Aside from the fact that this money ultimately comes out of your pocket and mine, there is the additional problem that the results of all this research—pure science if you will—may not be all that useful or even productive. Who says so? Terence Kealey, that's who in his controversial book The Economic Laws of Scientific Research. In this book which is neatly summarized here, Professor Kealey makes the case that pure research, funded and inspired by practical needs is historically much more fruitful than the State-funded variety.

One of the points raised by Kealy is the role of technology, what we would call engineering or applied science, in leading to pure research instead of the other way around. He argues that in the past both in the United States and Britain the whole scientific enterprise was inspired by hobbyists who neither sought nor received Government funding. According to Kealey, "The loss of the hobby scientists has been unfortunate because the hobby scientists tended to be spectacularly good."

He continues, "They were good because they tended to do original science. Professional scientists tend to play it safe; they need to succeed, which tempts them into doing experiments that are certain to produce results. Similarly, grant-giving bodies which are accountable to government try only to give money for experiments that are likely to work...They represent the development of established science rather than the creation of the new. But the hobby scientist is unaccountable. He can follow the will-o'-the-wisp...Neither (Henry) Cavendish nor (Charles) Darwin would have survived in a modern university any better than did (1978 Nobelist Peter) Mitchell, yet they were scientific giants..."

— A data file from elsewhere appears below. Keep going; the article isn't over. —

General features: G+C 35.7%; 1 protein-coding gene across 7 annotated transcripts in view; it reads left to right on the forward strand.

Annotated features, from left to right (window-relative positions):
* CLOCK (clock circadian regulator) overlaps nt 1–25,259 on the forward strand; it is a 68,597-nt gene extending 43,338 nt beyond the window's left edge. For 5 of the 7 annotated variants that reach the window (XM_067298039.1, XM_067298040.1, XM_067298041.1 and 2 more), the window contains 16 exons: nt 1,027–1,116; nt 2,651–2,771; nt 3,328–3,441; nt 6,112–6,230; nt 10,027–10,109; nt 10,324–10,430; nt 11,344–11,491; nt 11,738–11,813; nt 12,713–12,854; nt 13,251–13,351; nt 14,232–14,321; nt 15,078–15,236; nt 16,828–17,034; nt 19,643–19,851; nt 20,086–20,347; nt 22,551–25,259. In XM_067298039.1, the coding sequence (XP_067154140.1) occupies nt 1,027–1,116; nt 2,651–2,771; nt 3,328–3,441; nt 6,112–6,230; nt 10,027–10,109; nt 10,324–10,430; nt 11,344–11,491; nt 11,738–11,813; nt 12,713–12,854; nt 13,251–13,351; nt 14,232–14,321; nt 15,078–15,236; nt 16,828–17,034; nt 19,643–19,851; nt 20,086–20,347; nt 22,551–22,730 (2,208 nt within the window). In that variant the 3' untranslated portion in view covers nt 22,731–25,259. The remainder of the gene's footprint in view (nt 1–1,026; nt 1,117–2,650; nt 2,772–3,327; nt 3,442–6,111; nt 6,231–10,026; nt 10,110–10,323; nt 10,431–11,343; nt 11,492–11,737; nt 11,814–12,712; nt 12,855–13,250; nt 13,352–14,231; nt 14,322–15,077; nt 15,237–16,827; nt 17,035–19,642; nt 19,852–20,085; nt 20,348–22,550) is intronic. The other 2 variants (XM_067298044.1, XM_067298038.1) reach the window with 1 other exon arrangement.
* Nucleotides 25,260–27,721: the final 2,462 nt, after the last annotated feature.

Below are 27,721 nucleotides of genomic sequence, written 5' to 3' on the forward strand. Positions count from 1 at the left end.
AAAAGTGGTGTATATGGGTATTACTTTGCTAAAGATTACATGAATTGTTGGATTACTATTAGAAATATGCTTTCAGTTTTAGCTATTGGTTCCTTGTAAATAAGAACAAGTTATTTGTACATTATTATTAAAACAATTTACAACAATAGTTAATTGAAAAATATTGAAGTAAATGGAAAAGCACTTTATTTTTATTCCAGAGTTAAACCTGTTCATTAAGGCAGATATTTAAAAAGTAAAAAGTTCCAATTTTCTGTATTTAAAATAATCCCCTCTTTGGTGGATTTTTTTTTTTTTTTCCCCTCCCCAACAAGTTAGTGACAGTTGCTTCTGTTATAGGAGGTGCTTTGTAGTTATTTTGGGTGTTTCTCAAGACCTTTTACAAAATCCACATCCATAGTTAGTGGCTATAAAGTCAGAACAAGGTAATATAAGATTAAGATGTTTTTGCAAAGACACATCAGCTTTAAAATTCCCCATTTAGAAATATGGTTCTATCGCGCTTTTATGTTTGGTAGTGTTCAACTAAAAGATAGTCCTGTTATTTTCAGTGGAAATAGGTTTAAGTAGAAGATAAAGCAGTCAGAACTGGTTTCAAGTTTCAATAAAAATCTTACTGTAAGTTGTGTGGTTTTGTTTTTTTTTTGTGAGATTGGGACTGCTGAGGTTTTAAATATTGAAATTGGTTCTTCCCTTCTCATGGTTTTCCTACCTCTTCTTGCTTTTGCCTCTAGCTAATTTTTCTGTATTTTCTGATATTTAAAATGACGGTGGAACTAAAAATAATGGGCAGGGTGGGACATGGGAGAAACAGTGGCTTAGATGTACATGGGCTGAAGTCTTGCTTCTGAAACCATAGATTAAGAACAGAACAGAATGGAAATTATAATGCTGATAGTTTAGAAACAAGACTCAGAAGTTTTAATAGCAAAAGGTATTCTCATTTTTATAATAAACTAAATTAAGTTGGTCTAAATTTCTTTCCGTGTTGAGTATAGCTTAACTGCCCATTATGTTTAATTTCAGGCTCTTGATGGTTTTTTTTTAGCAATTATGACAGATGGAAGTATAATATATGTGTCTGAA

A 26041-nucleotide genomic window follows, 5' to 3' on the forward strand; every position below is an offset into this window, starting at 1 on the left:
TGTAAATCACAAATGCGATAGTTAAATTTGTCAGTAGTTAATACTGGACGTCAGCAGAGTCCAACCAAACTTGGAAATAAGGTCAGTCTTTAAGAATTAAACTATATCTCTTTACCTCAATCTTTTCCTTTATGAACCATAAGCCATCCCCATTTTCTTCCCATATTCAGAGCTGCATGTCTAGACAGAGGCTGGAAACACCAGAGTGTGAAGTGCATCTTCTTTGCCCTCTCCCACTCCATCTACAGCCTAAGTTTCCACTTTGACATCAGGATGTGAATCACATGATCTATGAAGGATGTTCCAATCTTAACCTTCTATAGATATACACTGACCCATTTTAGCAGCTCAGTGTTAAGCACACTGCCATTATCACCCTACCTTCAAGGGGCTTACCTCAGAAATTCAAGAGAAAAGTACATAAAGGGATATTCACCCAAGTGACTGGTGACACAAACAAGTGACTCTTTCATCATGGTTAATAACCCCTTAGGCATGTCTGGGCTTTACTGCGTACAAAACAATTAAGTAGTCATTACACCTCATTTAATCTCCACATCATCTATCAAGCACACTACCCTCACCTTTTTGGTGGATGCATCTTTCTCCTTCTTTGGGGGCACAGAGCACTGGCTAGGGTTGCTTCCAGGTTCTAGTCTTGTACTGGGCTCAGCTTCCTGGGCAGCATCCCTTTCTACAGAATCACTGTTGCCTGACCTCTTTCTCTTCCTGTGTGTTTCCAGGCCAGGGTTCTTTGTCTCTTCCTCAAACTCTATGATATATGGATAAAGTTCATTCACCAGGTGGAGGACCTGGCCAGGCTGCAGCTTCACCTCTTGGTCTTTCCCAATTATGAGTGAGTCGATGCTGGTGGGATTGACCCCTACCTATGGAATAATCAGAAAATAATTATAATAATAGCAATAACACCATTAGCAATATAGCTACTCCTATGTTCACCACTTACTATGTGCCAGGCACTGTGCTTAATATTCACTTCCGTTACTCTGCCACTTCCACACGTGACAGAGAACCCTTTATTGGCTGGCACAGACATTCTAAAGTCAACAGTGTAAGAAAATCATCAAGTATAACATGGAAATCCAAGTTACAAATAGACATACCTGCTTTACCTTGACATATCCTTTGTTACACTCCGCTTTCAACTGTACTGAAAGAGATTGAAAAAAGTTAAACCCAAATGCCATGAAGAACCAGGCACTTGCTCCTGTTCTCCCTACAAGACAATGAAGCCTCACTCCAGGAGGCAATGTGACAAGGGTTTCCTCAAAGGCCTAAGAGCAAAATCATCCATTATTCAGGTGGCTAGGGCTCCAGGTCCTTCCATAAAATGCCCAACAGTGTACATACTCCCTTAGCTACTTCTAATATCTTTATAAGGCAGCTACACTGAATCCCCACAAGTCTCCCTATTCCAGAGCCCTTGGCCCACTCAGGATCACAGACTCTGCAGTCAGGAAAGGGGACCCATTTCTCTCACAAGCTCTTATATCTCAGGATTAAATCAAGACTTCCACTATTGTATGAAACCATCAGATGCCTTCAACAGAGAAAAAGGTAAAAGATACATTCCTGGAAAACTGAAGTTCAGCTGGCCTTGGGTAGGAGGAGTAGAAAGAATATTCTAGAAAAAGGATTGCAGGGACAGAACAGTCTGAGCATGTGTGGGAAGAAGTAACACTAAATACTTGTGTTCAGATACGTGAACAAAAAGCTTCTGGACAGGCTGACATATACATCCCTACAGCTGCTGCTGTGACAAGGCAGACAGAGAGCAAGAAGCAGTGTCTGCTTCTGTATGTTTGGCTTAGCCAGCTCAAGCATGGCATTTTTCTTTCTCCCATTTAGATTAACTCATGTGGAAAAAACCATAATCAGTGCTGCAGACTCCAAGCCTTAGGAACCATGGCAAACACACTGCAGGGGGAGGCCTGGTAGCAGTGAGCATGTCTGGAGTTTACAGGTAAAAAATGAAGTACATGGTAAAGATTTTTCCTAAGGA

Even Albert Einstein was essentially a "hobby" scientist. When he arrived at his insights on relativity was he struggling with what for him were real practical problems? In a sense he was trying to invent something—a theory that would account for the anomalies in the Newtonian physics of his day. It is said that his revelations on relativity occurred because he had a dream. In this dream he was riding a beam of light. With the kind logic only an Einstein could have mustered, this led him directly to the conclusion that the speed of light was a constant.  Eureka?

How did man discover that a polished lens could magnify things? Perhaps someone noticed that a large drop of water appeared to enlarge what was directly underneath. Is this how discoveries happen? Pay attention now! It gets tricky. In our hypothetical(?) case, what was the significant factor? Was it the fact that someone saw objects magnified by a water drop or was it the next step?

For discovery to happen someone has to make the connection, the connection between the observed phenomenon and its logical implications. One implication would be to arrive at some way to apply the insight i.e. make a lens. However, without some practical use—magnifying things—why take the process any further?